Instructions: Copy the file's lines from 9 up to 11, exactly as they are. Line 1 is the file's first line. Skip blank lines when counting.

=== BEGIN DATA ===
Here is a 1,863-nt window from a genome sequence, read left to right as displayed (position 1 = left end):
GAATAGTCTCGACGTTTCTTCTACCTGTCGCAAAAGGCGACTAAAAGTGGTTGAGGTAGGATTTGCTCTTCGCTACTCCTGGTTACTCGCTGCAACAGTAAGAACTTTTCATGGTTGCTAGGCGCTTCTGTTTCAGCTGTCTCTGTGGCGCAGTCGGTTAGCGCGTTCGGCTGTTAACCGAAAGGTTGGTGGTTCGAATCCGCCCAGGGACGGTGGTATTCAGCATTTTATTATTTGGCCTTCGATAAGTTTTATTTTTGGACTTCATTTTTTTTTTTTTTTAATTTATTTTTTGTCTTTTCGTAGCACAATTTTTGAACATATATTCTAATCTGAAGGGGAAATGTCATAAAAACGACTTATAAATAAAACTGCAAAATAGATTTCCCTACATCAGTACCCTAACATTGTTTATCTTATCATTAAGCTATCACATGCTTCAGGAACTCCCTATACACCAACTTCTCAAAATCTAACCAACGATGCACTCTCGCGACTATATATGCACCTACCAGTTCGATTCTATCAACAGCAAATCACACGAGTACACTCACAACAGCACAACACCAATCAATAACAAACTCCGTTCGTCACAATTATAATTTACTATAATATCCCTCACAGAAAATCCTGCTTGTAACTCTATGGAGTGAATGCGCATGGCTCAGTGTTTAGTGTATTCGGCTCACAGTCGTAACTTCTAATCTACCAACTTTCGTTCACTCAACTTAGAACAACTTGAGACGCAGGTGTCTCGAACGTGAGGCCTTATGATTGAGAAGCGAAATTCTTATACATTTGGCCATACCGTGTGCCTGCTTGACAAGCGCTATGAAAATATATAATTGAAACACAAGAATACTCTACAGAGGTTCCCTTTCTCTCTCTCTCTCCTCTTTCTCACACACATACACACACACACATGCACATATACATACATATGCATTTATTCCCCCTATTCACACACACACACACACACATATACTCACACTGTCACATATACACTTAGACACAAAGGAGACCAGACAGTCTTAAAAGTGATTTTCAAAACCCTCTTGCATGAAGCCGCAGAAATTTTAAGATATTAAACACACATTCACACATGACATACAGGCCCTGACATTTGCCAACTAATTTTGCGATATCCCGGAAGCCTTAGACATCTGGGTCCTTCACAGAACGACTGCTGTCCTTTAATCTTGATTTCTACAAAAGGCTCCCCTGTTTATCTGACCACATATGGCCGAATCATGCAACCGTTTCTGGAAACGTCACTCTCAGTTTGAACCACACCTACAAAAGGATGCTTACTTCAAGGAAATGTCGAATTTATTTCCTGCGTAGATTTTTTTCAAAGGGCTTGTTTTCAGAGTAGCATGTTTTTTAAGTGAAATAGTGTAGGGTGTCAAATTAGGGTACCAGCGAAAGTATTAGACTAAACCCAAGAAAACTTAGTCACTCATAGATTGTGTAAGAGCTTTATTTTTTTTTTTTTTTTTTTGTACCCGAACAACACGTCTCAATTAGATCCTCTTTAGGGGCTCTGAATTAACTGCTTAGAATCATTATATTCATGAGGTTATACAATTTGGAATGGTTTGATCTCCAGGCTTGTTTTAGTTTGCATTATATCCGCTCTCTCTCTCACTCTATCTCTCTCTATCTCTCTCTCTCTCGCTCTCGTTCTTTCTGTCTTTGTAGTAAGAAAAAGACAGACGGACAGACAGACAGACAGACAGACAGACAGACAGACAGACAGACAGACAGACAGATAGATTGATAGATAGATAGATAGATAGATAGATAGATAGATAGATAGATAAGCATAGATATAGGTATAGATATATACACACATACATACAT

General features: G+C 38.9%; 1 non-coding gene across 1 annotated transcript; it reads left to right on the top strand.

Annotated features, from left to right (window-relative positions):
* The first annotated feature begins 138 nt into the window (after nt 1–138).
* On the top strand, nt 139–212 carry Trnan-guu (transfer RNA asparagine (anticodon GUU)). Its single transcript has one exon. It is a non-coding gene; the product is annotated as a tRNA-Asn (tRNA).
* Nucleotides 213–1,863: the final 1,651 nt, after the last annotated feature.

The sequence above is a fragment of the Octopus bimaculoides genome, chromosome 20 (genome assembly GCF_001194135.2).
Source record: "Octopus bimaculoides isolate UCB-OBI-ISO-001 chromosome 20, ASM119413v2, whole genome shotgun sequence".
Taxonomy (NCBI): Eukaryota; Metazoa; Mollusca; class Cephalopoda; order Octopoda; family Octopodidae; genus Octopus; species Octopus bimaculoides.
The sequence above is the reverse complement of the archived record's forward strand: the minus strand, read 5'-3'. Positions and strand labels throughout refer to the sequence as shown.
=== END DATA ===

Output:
Source record: "Octopus bimaculoides isolate UCB-OBI-ISO-001 chromosome 20, ASM119413v2, whole genome shotgun sequence".
Taxonomy (NCBI): Eukaryota; Metazoa; Mollusca; class Cephalopoda; order Octopoda; family Octopodidae; genus Octopus; species Octopus bimaculoides.
The sequence above is the reverse complement of the archived record's forward strand: the minus strand, read 5'-3'. Positions and strand labels throughout refer to the sequence as shown.